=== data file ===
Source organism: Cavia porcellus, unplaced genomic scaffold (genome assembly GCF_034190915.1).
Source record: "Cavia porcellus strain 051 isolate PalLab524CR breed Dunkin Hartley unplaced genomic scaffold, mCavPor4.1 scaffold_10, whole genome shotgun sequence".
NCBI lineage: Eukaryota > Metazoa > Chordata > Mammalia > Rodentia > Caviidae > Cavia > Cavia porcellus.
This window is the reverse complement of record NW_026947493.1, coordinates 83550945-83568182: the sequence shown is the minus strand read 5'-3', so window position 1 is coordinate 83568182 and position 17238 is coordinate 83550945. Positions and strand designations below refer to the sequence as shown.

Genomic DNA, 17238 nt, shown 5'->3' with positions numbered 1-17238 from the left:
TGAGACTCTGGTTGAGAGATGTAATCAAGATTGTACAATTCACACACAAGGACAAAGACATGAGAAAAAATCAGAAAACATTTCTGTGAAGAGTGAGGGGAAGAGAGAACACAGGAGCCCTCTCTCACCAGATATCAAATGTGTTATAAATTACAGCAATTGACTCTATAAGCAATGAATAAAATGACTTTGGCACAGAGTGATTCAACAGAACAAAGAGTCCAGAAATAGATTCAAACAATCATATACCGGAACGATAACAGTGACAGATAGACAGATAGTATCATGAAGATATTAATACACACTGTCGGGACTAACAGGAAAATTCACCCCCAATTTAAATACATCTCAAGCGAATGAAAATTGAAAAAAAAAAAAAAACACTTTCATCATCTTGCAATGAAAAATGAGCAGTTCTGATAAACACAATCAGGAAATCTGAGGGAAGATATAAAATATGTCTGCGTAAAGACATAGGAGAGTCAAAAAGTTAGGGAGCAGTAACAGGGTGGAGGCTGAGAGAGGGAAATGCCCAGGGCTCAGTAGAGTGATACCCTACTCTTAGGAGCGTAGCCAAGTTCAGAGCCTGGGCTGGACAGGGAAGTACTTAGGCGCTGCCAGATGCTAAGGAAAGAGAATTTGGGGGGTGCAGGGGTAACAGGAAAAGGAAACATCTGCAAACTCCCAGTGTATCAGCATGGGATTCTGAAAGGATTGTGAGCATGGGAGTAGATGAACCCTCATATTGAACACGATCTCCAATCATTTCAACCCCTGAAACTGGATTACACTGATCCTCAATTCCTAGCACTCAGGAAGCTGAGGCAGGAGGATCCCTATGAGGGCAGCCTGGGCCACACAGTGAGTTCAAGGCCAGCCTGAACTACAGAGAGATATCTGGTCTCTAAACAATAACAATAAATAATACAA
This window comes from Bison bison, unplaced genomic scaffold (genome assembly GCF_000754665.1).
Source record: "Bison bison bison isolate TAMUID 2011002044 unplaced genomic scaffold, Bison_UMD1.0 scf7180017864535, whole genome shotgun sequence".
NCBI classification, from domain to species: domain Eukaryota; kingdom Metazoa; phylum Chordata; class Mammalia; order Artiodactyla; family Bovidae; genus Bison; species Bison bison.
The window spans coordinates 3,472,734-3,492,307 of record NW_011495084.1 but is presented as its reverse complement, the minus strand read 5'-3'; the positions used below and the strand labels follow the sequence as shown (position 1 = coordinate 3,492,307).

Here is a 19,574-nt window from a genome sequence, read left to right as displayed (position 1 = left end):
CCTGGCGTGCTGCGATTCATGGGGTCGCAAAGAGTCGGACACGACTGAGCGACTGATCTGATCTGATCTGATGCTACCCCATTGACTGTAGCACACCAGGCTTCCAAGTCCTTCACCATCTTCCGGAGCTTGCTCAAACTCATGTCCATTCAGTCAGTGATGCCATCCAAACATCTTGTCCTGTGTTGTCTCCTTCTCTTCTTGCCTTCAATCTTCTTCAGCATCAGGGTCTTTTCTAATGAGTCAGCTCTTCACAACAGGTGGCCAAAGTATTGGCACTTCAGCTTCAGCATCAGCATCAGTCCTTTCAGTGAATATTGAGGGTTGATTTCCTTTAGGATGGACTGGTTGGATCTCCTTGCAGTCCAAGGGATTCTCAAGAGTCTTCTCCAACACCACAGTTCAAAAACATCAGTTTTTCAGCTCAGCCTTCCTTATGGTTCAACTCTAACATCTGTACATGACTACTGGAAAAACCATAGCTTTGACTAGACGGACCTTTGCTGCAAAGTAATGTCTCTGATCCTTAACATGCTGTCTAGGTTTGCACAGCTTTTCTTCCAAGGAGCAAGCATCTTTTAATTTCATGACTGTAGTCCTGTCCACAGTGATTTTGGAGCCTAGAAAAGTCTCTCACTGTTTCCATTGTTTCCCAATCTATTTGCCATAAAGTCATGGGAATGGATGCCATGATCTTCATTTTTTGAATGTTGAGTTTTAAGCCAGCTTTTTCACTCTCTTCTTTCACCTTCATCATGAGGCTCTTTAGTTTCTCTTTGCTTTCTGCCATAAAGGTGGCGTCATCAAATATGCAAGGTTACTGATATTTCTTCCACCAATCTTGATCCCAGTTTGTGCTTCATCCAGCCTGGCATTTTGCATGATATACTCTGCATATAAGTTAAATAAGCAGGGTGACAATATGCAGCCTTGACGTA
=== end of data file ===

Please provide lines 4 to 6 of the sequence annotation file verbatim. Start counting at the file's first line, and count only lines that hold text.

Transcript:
This window is the reverse complement of record NW_026947493.1, coordinates 83550945-83568182: the sequence shown is the minus strand read 5'-3', so window position 1 is coordinate 83568182 and position 17238 is coordinate 83550945. Positions and strand designations below refer to the sequence as shown.

Genomic DNA, 17238 nt, shown 5'->3' with positions numbered 1-17238 from the left:
TGAGACTCTGGTTGAGAGATGTAATCAAGATTGTACAATTCACACACAAGGACAAAGACATGAGAAAAAATCAGAAAACATTTCTGTGAAGAGTGAGGGGAAGAGAGAACACAGGAGCCCTCTCTCACCAGATATCAAATGTGTTATAAATTACAGCAATTGACTCTATAAGCAATGAATAAAATGACTTTGGCACAGAGTGATTCAACAGAACAAAGAGTCCAGAAATAGATTCAAACAATCATATACCGGAACGATAACAGTGACAGATAGACAGATAGTATCATGAAGATATTAATACACACTGTCGGGACTAACAGGAAAATTCACCCCCAATTTAAATACATCTCAAGCGAATGAAAATTGAAAAAAAAAAAAAAACACTTTCATCATCTTGCAATGAAAAATGAGCAGTTCTGATAAACACAATCAGGAAATCTGAGGGAAGATATAAAATATGTCTGCGTAAAGACATAGGAGAGTCAAAAAGTTAGGGAGCAGTAACAGGGTGGAGGCTGAGAGAGGGAAATGCCCAGGGCTCAGTAGAGTGATACCCTACTCTTAGGAGCGTAGCCAAGTTCAGAGCCTGGGCTGGACAGGGAAGTACTTAGGCGCTGCCAGATGCTAAGGAAAGAGAATTTGGGGGGTGCAGGGGTAACAGGAAAAGGAAACATCTGCAAACTCCCAGTGTATCAGCATGGGATTCTGAAAGGATTGTGAGCATGGGAGTAGATGAACCCTCATATTGAACACGATCTCCAATCATTTCAACCCCTGAAACTGGATTACACTGATCCTCAATTCCTAGCACTCAGGAAGCTGAGGCAGGAGGATCCCTATGAGGGCAGCCTGGGCCACACAGTGAGTTCAAGGCCAGCCTGAACTACAGAGAGATATCTGGTCTCTAAACAATAACAATAAATAATACAA